The entire October 30, 2006, edition of Fortune was devoted to the subject of greatness. The primary conclusion drawn from the numerous articles on the topic is that greatness is achieved through hard work in combination with continuous self-improvement. Talent or ability alone is never enough.
To measure a candidate, I use a form (the 10-Factor Candidate Assessment template) with a 1-5 scale using 10 strong predictors of on-the-job success. Surprisingly, the scale isn’t much different from the one described in the Fortune articles.
The following is a quick summary of this ranking, which is a system that you can apply to measure candidate quality and determine whether you are a great recruiter.
A Ranking System to Measure Candidate (and Recruiter) Greatness
- Level 1. No talent. It doesn’t matter how hard the person works; improvement is unlikely.
- Level 2. Talented enough to do the work, but puts in barely enough effort to get by. As part of the daily work routine, Level 2 performers tend to make excuses or blame something or someone for their lack of progress. This is the person who needs to be pushed to get average results.
- Level 3. This person has both the talent and motivation to do the work, consistently and on time without making excuses regardless of the difficulties. As a recruiter, you want to make more placements like this, but you have to convince your clients that a Level 3 performer is not a compromise. A Level 3 person is promotable into a bigger job in a reasonable time frame.
- Level 4. The person is extremely talented and highly motivated to do more work, or do it faster or at a much higher quality level. In the process, the person will demonstrate continuous personal improvement, will assist others on his team of co-workers in getting better, and will improve the processes under his responsibility. This is a person who can take on a significantly bigger role in a relatively short period of time. Managers need to recognize that they need to offer bigger jobs and bigger challenges in order to retain Level 4s.
- Level 5. This person has already demonstrated greatness. This is the type of person who takes her work to a higher, and unexpected, level of performance (e.g., exceeds quota by 100%). A Level 5 performer is not only dedicated to self-improvement, but will take personal responsibility for helping co-workers and the company get better. It’s this multi-dimensional aspect (personal, team, process, company) and continuous improvement that garners a Level 5 ranking.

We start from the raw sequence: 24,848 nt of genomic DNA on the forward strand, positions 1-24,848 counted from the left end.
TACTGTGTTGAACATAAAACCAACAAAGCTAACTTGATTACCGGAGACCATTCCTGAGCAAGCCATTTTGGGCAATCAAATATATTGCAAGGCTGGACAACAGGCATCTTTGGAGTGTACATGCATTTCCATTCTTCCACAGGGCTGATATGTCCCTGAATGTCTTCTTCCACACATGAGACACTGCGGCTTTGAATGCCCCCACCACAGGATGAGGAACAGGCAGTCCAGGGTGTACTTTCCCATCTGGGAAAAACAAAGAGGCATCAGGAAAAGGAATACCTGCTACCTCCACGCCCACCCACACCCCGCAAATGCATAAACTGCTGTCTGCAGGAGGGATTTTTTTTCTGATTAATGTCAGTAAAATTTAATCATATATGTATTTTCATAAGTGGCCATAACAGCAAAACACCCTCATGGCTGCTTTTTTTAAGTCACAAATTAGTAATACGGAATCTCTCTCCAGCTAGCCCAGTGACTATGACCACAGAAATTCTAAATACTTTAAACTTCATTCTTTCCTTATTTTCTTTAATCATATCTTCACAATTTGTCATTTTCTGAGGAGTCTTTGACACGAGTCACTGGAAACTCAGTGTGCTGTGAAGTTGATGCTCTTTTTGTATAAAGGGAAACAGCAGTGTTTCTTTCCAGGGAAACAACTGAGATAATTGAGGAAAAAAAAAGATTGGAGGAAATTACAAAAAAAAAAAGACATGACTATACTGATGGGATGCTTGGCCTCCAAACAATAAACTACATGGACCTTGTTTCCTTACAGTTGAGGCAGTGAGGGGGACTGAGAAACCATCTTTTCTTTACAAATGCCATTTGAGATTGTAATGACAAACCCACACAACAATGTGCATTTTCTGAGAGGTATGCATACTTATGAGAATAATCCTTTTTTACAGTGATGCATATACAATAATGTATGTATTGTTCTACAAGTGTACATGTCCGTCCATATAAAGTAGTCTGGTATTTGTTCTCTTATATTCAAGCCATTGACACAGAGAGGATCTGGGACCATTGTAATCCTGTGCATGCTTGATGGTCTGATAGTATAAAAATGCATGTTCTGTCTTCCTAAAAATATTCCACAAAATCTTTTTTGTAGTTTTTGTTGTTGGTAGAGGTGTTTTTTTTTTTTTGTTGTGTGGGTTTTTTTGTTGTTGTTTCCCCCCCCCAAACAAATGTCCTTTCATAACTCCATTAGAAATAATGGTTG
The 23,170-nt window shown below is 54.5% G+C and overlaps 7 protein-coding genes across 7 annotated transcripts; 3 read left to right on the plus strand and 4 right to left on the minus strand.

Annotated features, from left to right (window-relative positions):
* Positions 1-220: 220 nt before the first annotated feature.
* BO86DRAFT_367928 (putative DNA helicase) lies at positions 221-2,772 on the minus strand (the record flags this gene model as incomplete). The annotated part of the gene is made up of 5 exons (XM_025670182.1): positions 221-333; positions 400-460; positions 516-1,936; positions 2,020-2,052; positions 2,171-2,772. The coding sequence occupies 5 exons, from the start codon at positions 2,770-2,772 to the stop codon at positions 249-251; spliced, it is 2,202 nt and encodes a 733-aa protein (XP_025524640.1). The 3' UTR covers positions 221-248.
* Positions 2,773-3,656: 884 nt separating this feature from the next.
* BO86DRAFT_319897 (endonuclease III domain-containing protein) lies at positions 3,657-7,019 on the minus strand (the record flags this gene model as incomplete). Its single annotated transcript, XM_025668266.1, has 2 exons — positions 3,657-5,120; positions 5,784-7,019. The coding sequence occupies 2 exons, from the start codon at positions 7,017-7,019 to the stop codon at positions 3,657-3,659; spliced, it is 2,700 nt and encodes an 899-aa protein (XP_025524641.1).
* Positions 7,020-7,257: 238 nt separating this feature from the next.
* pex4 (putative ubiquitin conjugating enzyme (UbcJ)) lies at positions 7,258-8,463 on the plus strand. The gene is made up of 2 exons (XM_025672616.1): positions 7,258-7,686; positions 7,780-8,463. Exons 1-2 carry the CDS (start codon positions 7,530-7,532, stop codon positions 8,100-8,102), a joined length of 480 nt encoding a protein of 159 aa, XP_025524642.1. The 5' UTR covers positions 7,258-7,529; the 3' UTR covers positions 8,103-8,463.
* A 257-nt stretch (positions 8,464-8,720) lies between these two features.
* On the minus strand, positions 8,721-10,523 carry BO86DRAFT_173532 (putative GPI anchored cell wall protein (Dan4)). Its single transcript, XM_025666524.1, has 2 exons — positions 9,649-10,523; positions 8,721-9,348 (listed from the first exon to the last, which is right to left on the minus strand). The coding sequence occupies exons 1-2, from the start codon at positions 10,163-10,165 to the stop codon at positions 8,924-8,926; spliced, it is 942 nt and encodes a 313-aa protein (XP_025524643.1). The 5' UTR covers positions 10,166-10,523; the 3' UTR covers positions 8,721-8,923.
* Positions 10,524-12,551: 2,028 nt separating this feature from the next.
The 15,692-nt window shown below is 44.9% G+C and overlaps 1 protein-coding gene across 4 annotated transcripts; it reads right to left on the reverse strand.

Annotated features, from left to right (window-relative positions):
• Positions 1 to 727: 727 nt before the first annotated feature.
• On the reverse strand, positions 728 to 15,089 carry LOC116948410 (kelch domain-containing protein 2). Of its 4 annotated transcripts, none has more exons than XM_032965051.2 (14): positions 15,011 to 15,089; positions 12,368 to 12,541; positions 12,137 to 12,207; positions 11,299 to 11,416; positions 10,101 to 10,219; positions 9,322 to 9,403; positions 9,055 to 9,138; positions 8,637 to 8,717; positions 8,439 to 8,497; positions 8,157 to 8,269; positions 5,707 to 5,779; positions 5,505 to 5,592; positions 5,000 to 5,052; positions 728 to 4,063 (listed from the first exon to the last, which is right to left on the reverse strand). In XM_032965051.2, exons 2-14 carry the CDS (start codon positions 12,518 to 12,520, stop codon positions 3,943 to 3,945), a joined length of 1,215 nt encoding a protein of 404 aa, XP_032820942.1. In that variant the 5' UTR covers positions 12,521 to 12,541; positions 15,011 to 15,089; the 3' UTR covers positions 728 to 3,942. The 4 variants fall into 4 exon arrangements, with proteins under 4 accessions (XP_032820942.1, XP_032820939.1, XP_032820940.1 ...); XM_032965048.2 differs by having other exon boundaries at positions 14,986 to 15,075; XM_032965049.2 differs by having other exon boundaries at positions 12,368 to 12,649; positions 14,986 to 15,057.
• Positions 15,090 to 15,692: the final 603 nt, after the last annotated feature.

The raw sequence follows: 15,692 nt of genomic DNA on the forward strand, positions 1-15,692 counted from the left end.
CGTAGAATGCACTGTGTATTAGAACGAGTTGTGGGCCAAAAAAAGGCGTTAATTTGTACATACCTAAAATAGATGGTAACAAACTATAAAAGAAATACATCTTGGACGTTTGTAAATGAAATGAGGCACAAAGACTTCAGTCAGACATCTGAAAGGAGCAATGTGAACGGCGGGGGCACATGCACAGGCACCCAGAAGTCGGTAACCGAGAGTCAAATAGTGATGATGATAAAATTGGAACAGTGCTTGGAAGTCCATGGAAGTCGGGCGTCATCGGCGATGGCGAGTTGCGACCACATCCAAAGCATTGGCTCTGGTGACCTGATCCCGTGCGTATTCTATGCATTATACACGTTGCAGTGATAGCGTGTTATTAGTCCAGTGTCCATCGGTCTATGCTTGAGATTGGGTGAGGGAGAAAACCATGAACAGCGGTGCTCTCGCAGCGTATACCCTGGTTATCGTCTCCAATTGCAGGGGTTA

I’ve been tracking individual performance for over 30 years, and have found 10 factors than can be measured during the interviewing process that best predict on-the-job performance. When presenting candidates to my clients, I evaluate them across each of these 10 factors using the above 1-5 scale.
Some factors include technical competency, team leadership, motivation to do the work required, job-specific problem-solving, and planning and organizing comparable work. By treating and defining 4s and 5s as elite and rare, I’ve been able to make a convincing case that hiring 3s is not a concession. In fact, the real secret to successful hiring is to stop hiring Level 2s. Striving to avoid this mistake means all teams will be comprised of 3s, 4s, and 5s, which is a winning combination.
Using a clearly defined ranking system like the one above can eliminate most common hiring mistakes, even when using a sophisticated competency model or behavioral interviewing system. It also allows recruiters to make a convincing case for why managers should be excited about hiring a Level 3 performer.
Based on the 1-5 ranking scale, a 2.5 ranking is average. This means the person is talented to do the work and gets the required work done frequently, but not always. When the person falls short there is a tendency to make excuses, rather than take personal responsibility.
For recruiters, these excuses take the form of blaming a person (“The sourcing department is running bad ads.”); the lack of resources (“The ATS isn’t any good.”); the lack of time (“I have too many reqs to fill.”); the lack of cooperation of others (“Managers won’t spend time discussing the job.”); or just too many things to do (“Most of my time is spent reporting, not recruiting.”).
By definition, most people are Level 2.5 performers, using excuses to justify why they’re not better. So if you’re making the excuses about why you’re not closing more deals, you’re performing at a 2.5 Level or worse, even if you have the capacity to do better.